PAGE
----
In Memory of Private James Rance of the British Army Cycle Corps (1896-1981)
The announcement by President Trump that the USA is to recognize Jerusalem as the capital of Israel has caused quite predictable deaths, violence and diplomatic chaos. It is what used to be called ‘repercussions’ and is now called ‘blowback’. Sadly, the United States is only repeating the gaffes of Imperial Great Britain 100 years ago, though it now no longer uses gunboats and the British Army cycle corps, but drones and Tomahawk missiles. However, the disastrous long-term consequences are the same.
For this present tragedy began not last week, but 100 years ago, in that year of tragedies, 1917. Then there was not only the palace revolt in Saint Petersburg that has killed tens of millions and destabilized all the territories of the Russian Empire ever since, the slaughter in the trenches in France, where ‘lions were led by donkeys’, the entry into the War of the USA, the bankruptcy of the Allies and the transfer of power to trans-national bankers in New York, but also the conquest of the Ottoman Empire, with Baghdad being taken in March 1917 and Jerusalem on 11 December 1917, exactly 100 years ago today. (My own grandfather was present, with thousands of others, at both events).
Then General Sir Edmund Allenby, later Viscount Allenby of Megiddo and Felixstowe, walked into Jerusalem with British and Imperial troops, ending 401 years of Ottoman occupation. By the Old Testament-minded Baptist Prime Minister of Great Britain, Lloyd George, later a great admirer of Hitler,it was seen as a victorious Crusade.
Without this event, it is probable that the nations of Israel, Jordan, Syria, Lebanon and Iraq would not exist today. The Anglo-French carve-up of the Middle East brought them and other nations, like Saudi Arabia, into being. That of course has had disastrous consequences as the recent and present turmoil and bloody wars in Iraq, Syria, Saudi Arabia and the Yemen prove. Behind it all stood the semi-secret, pro-Zionist Balfour Declaration. What was this?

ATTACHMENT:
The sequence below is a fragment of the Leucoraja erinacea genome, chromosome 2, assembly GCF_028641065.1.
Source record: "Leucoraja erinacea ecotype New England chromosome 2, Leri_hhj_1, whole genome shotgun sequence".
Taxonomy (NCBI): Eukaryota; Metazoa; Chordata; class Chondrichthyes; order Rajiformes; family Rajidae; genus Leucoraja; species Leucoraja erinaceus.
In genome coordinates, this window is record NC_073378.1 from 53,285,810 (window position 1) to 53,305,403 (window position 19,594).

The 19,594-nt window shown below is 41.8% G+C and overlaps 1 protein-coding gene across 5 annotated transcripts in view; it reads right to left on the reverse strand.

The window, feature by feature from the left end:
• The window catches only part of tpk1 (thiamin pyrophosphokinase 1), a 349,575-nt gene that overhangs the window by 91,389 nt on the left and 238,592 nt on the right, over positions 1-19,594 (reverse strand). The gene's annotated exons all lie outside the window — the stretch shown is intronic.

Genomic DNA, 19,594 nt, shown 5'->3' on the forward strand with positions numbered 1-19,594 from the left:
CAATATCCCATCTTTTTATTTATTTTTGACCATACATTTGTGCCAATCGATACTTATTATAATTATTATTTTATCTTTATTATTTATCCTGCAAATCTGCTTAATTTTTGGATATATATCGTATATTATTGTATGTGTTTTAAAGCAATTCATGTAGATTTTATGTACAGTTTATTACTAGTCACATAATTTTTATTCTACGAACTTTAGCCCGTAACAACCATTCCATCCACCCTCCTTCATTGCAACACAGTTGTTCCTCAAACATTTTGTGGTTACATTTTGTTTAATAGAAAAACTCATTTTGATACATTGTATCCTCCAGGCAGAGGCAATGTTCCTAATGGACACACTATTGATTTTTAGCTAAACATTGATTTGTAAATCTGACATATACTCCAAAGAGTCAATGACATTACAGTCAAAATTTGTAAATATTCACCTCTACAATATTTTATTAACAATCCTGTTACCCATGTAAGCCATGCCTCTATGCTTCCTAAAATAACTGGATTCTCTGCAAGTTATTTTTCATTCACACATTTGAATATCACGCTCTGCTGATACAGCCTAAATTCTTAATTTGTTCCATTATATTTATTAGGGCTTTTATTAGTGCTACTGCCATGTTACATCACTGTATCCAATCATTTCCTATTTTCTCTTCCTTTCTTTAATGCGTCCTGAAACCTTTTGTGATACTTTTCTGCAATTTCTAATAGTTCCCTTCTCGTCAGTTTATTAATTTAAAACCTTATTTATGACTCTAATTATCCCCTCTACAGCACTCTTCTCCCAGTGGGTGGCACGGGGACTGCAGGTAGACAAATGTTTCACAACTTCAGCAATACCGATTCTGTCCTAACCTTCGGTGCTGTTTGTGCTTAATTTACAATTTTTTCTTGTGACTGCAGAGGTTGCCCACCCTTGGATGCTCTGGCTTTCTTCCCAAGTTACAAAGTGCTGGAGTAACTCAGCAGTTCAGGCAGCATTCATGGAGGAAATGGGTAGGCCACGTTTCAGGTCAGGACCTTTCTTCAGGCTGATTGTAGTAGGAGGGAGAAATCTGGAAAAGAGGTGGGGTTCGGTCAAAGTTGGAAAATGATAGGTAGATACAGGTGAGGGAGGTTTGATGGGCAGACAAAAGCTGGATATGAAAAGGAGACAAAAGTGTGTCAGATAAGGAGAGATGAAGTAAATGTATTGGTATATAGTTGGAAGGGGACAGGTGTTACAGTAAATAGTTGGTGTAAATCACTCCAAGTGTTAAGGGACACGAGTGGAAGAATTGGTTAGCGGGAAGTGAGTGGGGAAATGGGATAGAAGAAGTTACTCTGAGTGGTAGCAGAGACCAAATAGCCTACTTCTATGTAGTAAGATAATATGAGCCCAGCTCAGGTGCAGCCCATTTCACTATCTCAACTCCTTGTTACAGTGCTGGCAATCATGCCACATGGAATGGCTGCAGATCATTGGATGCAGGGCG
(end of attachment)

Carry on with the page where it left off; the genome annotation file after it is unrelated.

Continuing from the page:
‘His Majesty’s government view with favour the establishment in Palestine of a national home for the Jewish people, and will use their best endeavours to facilitate the achievement of this object, it being clearly understood that nothing shall be done which may prejudice the civil and religious rights of existing non-Jewish communities in Palestine, or the rights and political status enjoyed by Jews in any other country’.
This statement by the British Establishment was the fruit of negotiations between it and Zionists at a conference on 7 February 1917. Subsequent discussions led to Balfour’s request, on 19 June, that Rothschild and Chaim Weizmann submit a draft of a public declaration. Further drafts were discussed by the British Cabinet, with input from Zionist and anti-Zionist Jews, but with no representation from the local people of Palestine.
The declaration was contained in a letter dated 2 November 1917 from the United Kingdom’s Foreign Secretary Arthur Balfour to Lord Rothschild, a leader of the British Jewish community, for transmission to the Zionist Federation of Great Britain and Ireland. The text of the declaration was published in the press on 9 November 1917.
The declaration had a consequence – a chronic state of conflict between Arabs and Jews throughout the Middle East. It has been described as the ‘original sin’ with respect to both Britain’s failure in Palestine and wider events in Palestine. The only senior figure in the British government who foresaw the catastrophic consequences (‘blowback’) was, ironically, the arch-Imperialist Lord Curzon.
Too late, the British government acknowledged in 1939 that the local population’s views should have been taken into account, and finally recognized in 2017 that the declaration should have called for protection of the Palestinian Arabs’ political rights. Britain’s involvement in this has damaged its reputation in the Middle East for ever. According to historian Elizabeth Monroe: ‘Measured by British interests alone, [the declaration was] one of the greatest mistakes in [its] imperial history’.